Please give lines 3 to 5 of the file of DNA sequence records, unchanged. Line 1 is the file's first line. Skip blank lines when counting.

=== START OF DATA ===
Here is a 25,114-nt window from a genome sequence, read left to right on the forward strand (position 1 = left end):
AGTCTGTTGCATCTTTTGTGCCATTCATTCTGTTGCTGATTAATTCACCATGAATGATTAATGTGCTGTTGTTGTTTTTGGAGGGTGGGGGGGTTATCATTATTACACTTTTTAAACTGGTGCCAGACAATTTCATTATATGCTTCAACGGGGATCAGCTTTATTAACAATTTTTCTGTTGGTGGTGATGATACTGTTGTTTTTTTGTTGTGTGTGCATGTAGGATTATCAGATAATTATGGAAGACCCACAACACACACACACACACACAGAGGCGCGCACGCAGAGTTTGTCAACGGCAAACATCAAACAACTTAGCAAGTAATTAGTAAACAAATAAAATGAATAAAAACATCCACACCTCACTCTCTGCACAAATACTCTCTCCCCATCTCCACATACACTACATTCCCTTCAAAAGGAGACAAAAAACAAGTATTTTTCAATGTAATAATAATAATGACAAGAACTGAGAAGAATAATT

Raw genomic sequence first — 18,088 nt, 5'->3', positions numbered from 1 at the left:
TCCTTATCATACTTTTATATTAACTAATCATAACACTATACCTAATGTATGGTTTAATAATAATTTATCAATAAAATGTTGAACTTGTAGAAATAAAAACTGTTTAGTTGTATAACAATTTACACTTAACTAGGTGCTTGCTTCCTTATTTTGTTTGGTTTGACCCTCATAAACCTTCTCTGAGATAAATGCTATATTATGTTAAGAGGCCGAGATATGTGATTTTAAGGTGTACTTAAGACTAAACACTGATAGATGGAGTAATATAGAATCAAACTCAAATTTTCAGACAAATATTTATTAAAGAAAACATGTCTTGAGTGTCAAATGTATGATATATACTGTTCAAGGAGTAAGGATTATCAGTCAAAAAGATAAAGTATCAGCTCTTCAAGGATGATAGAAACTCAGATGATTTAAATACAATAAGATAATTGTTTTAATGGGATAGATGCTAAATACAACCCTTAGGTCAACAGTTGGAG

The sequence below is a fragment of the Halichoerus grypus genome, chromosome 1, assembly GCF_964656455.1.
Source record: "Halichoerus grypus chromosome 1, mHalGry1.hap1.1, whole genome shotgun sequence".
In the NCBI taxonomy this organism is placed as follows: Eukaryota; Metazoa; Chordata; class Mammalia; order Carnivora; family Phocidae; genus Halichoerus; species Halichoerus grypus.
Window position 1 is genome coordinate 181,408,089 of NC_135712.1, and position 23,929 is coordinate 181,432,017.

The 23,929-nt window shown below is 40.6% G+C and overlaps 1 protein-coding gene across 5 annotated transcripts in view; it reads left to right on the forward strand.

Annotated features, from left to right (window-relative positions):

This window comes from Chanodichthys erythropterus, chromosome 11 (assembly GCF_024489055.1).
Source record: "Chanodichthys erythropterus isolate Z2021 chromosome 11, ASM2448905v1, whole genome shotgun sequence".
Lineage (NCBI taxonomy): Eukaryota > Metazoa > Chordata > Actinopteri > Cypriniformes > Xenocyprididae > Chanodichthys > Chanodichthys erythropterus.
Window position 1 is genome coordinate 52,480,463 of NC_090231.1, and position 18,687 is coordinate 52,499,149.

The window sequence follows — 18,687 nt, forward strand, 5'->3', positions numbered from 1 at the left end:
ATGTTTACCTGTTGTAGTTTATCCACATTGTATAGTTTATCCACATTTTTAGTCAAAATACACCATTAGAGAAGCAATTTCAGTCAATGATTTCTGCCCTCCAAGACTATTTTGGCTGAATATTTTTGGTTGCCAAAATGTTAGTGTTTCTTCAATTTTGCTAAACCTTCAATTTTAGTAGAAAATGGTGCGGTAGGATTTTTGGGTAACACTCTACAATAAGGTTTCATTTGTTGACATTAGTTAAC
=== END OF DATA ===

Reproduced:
Raw genomic sequence first — 18,088 nt, 5'->3', positions numbered from 1 at the left:
TCCTTATCATACTTTTATATTAACTAATCATAACACTATACCTAATGTATGGTTTAATAATAATTTATCAATAAAATGTTGAACTTGTAGAAATAAAAACTGTTTAGTTGTATAACAATTTACACTTAACTAGGTGCTTGCTTCCTTATTTTGTTTGGTTTGACCCTCATAAACCTTCTCTGAGATAAATGCTATATTATGTTAAGAGGCCGAGATATGTGATTTTAAGGTGTACTTAAGACTAAACACTGATAGATGGAGTAATATAGAATCAAACTCAAATTTTCAGACAAATATTTATTAAAGAAAACATGTCTTGAGTGTCAAATGTATGATATATACTGTTCAAGGAGTAAGGATTATCAGTCAAAAAGATAAAGTATCAGCTCTTCAAGGATGATAGAAACTCAGATGATTTAAATACAATAAGATAATTGTTTTAATGGGATAGATGCTAAATACAACCCTTAGGTCAACAGTTGGAG

The sequence below is a fragment of the Halichoerus grypus genome, chromosome 1, assembly GCF_964656455.1.